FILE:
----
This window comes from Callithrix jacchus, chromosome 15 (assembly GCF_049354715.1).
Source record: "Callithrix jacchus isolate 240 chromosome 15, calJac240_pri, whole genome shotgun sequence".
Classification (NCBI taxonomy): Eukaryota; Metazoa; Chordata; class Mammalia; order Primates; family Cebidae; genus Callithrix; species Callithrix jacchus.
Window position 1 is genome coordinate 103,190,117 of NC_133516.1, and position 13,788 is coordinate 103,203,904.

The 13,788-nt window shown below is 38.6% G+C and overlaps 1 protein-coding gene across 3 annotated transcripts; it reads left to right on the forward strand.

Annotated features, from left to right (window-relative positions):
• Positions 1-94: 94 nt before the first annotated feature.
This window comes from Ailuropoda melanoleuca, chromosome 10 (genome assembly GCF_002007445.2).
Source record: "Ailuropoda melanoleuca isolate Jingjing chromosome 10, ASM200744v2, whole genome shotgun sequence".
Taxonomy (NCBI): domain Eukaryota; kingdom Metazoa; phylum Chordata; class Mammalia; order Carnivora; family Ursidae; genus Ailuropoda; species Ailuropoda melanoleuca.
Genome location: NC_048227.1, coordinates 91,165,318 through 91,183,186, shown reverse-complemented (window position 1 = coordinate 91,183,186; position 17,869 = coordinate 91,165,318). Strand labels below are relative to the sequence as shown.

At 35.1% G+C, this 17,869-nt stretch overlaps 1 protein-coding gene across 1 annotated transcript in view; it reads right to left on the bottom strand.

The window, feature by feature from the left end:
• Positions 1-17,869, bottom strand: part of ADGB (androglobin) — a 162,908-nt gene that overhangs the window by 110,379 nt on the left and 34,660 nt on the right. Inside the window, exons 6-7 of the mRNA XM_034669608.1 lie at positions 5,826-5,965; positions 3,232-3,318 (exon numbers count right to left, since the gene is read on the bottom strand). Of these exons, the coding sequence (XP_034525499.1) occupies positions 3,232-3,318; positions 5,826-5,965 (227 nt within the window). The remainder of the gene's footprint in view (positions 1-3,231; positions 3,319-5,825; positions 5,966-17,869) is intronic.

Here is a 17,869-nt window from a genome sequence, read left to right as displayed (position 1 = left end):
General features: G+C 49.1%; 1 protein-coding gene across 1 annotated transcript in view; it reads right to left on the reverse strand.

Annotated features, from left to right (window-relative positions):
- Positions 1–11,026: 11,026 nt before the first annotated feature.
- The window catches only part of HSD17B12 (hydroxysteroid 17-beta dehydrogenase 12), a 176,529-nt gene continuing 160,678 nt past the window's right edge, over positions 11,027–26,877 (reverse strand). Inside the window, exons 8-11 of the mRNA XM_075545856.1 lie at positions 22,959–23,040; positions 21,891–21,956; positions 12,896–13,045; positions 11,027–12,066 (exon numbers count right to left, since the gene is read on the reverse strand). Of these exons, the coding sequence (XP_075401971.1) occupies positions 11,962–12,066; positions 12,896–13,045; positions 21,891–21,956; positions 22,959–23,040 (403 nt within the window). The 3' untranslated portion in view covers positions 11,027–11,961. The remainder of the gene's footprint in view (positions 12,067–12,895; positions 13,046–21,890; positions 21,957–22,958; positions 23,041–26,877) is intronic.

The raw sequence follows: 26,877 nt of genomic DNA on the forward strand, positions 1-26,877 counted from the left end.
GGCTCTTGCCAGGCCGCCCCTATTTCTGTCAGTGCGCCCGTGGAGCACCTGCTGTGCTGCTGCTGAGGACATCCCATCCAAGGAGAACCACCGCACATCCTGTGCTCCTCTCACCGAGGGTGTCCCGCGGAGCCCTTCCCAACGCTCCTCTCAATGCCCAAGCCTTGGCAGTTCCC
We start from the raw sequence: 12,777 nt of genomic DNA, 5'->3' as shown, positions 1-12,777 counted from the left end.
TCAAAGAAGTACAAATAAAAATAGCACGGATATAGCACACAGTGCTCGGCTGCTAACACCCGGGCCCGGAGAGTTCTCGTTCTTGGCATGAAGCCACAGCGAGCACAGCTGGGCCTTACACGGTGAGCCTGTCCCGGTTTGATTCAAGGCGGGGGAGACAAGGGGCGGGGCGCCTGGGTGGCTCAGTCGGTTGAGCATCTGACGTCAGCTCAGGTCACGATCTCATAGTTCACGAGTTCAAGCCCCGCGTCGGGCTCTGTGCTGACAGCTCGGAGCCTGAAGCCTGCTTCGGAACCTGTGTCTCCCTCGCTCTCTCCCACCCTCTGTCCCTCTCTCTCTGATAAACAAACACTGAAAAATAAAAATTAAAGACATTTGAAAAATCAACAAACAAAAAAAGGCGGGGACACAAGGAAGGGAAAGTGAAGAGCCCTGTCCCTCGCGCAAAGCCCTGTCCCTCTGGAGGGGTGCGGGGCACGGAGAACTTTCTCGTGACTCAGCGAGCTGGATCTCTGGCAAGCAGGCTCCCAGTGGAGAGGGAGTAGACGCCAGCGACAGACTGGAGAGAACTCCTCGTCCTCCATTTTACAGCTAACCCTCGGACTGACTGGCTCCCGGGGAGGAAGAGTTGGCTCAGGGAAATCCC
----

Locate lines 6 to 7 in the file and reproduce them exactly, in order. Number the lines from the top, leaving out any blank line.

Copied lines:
Annotated features, from left to right (window-relative positions):
• Positions 1-94: 94 nt before the first annotated feature.